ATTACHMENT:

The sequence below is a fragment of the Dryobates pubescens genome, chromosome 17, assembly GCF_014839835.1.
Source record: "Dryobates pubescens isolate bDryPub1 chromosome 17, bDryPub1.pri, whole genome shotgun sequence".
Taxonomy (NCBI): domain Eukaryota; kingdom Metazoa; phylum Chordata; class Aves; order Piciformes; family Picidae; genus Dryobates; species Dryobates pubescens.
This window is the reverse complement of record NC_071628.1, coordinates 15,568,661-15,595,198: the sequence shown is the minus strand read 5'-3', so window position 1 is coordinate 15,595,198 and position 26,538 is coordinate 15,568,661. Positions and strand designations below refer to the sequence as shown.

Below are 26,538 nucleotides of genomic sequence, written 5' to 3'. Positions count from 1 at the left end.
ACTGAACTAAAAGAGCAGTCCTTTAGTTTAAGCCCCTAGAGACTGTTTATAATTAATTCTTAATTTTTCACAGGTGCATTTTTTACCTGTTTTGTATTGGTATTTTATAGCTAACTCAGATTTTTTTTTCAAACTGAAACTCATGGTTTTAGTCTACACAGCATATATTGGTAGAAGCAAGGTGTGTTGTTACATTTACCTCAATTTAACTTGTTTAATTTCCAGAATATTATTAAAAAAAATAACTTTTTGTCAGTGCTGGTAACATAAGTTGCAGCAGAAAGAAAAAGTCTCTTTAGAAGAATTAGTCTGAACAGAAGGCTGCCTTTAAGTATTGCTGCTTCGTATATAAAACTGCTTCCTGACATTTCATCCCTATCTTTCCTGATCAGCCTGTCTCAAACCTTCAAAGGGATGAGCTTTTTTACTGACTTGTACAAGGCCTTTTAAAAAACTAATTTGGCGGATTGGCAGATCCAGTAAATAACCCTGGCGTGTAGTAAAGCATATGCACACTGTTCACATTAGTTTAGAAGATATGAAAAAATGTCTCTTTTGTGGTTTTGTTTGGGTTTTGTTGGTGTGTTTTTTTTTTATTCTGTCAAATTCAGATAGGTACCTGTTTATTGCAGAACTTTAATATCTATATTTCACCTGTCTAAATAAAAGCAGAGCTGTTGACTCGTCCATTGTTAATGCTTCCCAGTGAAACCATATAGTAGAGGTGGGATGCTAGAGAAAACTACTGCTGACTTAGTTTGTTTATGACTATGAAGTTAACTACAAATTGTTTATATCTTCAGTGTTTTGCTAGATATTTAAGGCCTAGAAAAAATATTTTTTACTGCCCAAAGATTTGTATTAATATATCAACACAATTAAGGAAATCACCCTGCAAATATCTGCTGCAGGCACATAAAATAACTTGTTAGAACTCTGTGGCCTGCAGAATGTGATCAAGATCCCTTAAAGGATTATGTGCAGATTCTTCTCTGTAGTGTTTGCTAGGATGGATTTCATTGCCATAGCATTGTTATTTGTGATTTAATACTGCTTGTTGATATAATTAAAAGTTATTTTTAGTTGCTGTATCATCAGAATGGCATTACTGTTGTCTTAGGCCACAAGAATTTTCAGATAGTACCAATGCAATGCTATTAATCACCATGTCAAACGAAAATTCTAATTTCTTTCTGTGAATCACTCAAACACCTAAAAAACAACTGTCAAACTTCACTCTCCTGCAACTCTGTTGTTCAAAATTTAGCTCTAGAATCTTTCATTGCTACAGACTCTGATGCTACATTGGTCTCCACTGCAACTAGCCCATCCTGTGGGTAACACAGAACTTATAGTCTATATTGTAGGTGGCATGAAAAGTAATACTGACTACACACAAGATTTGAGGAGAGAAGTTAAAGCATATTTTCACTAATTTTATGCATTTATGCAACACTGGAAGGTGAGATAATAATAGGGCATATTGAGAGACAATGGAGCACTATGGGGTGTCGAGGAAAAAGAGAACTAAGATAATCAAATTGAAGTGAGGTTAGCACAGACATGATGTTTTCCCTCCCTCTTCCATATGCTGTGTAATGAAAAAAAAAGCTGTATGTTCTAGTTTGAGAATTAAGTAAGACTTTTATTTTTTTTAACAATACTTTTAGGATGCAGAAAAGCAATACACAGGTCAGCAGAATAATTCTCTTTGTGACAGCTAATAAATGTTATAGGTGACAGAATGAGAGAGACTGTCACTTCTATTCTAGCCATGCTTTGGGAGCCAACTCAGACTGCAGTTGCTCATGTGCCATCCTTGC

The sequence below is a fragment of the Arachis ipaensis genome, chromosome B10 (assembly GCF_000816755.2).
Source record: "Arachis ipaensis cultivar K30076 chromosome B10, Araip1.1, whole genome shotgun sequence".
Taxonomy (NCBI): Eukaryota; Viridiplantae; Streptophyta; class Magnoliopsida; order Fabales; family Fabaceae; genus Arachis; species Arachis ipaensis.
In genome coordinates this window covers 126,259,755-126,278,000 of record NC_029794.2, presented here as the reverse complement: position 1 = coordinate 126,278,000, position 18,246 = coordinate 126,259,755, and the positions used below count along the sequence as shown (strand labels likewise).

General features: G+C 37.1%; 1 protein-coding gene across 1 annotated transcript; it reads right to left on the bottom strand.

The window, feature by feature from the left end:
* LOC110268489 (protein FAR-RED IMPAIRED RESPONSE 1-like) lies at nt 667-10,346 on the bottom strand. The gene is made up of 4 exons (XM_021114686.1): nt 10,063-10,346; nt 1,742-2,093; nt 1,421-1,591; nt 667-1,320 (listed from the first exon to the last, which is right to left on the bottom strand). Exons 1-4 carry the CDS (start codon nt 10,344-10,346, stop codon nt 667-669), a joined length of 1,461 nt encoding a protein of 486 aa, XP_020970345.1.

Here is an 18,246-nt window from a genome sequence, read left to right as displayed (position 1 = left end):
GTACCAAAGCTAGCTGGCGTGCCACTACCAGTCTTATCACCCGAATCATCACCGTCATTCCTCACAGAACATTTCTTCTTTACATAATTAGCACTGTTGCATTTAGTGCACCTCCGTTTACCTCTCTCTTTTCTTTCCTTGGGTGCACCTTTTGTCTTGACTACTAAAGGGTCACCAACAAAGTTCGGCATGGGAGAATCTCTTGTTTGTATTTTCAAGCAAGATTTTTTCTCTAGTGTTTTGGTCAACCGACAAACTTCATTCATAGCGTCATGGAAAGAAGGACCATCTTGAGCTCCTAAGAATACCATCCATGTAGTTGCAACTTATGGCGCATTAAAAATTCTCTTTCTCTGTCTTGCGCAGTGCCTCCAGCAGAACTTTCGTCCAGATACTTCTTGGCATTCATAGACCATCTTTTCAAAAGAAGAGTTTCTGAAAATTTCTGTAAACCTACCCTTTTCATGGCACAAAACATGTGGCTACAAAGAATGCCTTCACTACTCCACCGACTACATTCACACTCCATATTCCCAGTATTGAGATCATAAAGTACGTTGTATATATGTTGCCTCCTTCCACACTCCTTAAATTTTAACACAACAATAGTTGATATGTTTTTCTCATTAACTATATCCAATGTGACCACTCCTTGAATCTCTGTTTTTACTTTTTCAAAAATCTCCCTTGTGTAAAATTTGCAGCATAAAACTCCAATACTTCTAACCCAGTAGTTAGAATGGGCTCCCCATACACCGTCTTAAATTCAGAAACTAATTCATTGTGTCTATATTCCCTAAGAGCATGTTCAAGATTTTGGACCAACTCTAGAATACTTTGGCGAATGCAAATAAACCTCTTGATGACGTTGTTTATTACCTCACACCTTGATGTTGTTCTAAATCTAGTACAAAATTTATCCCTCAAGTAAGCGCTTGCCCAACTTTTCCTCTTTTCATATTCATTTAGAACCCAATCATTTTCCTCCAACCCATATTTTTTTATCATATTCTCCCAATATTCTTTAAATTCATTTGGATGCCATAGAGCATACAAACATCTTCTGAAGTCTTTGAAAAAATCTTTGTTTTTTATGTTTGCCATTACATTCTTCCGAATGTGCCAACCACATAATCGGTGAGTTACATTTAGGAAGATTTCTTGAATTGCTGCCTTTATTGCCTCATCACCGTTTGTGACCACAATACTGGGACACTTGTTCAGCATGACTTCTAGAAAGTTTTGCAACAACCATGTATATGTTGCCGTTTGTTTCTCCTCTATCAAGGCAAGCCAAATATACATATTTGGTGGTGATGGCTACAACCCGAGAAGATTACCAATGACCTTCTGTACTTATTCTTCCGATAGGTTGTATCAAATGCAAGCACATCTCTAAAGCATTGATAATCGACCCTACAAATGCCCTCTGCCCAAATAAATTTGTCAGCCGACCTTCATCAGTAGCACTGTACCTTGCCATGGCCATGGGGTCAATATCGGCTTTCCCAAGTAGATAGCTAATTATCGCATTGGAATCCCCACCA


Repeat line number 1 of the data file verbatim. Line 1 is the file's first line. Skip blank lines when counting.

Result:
The sequence below is a fragment of the Dryobates pubescens genome, chromosome 17, assembly GCF_014839835.1.